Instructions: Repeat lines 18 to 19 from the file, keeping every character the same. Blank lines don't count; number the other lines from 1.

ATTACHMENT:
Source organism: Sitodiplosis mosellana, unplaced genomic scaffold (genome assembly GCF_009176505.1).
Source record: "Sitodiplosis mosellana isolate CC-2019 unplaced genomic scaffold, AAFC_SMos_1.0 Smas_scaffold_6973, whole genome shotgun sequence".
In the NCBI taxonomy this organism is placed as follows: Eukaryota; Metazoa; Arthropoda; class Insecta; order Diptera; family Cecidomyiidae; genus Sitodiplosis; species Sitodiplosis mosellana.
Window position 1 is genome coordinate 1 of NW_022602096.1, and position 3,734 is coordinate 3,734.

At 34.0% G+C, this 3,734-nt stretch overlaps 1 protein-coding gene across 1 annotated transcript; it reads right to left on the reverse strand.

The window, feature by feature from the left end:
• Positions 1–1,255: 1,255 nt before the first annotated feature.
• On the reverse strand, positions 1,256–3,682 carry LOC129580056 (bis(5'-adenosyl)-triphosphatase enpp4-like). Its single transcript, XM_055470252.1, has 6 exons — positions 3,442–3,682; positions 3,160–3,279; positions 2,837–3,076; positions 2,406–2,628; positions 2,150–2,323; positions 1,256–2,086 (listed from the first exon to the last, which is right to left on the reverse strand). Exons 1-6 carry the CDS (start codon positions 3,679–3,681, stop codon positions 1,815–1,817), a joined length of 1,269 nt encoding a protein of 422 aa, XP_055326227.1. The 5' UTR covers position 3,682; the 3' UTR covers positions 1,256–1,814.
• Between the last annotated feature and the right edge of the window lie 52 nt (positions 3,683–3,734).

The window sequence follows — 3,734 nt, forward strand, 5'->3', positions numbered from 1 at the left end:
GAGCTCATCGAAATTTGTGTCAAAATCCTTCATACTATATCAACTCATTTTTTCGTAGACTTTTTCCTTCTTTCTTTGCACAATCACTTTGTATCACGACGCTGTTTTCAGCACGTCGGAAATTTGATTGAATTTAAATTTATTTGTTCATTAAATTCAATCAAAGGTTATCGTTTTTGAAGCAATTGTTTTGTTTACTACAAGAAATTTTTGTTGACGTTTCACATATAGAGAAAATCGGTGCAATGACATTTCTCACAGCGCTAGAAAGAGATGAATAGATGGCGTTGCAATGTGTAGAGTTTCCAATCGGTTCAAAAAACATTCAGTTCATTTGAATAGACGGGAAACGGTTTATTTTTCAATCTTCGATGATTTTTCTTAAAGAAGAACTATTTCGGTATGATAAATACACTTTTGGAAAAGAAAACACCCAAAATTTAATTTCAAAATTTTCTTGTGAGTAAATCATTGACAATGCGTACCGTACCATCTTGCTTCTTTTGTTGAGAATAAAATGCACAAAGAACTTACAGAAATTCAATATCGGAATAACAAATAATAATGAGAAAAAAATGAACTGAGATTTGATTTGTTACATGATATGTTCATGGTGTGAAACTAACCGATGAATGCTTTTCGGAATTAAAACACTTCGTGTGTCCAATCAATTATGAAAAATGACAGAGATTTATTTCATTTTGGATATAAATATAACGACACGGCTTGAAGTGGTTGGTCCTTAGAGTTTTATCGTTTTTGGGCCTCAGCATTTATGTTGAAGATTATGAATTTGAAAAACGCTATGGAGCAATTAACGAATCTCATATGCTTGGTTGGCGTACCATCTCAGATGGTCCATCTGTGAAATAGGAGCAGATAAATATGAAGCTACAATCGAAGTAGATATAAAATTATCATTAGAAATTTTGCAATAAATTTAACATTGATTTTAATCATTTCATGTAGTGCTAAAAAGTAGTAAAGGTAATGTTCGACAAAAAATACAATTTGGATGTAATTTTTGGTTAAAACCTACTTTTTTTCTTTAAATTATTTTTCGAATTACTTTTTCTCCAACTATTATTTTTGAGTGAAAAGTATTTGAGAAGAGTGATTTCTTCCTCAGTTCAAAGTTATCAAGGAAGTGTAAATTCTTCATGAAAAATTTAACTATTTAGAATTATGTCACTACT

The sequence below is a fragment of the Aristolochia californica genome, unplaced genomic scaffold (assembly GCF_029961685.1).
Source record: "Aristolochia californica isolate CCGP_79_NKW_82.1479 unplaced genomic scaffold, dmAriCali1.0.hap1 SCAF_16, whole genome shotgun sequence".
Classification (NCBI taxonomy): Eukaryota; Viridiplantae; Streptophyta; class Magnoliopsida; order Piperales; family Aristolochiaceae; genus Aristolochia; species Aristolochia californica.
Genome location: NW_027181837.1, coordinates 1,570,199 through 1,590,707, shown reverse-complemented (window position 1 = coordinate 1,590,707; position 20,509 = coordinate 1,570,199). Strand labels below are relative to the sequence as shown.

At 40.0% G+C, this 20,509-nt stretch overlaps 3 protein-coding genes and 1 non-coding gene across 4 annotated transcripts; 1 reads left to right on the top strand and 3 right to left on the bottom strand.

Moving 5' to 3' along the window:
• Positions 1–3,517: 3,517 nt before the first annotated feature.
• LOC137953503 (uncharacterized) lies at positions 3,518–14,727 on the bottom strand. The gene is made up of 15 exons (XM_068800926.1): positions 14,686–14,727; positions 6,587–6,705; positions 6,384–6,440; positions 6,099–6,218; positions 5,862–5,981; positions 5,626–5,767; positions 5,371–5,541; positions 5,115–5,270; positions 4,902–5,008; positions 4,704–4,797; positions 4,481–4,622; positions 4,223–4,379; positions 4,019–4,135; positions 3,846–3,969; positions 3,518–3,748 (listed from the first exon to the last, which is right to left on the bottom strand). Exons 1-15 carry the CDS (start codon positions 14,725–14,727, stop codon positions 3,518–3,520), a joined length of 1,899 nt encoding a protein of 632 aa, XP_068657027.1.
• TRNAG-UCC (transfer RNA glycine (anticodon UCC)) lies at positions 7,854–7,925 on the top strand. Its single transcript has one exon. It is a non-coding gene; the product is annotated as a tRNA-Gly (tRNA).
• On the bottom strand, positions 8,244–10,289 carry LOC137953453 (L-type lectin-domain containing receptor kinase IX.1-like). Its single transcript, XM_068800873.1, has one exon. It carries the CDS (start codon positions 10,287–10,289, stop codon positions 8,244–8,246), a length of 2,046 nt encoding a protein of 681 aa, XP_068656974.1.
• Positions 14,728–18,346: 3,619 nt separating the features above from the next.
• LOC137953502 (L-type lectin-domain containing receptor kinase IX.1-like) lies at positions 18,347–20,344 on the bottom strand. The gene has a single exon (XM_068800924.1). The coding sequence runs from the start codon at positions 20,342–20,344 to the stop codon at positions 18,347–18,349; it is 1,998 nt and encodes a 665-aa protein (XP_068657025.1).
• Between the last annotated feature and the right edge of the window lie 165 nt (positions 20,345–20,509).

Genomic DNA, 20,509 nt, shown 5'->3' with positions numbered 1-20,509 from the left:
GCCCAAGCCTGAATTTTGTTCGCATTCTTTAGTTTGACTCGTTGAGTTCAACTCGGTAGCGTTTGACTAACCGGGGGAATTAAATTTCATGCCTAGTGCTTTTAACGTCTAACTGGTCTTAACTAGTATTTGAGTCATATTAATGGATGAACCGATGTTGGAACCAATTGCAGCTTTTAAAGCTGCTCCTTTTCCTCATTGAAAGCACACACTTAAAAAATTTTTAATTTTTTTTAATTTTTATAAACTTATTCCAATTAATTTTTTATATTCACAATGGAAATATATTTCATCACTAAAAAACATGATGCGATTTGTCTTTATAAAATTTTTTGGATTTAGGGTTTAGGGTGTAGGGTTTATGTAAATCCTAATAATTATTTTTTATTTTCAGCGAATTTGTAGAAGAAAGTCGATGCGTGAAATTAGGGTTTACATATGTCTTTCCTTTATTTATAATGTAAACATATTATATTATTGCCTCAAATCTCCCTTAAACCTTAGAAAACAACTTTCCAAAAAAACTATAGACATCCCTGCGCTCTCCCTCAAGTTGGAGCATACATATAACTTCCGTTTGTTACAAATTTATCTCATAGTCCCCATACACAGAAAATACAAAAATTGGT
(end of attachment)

• Positions 1–3,517: 3,517 nt before the first annotated feature.
• LOC137953503 (uncharacterized) lies at positions 3,518–14,727 on the bottom strand. The gene is made up of 15 exons (XM_068800926.1): positions 14,686–14,727; positions 6,587–6,705; positions 6,384–6,440; positions 6,099–6,218; positions 5,862–5,981; positions 5,626–5,767; positions 5,371–5,541; positions 5,115–5,270; positions 4,902–5,008; positions 4,704–4,797; positions 4,481–4,622; positions 4,223–4,379; positions 4,019–4,135; positions 3,846–3,969; positions 3,518–3,748 (listed from the first exon to the last, which is right to left on the bottom strand). Exons 1-15 carry the CDS (start codon positions 14,725–14,727, stop codon positions 3,518–3,520), a joined length of 1,899 nt encoding a protein of 632 aa, XP_068657027.1.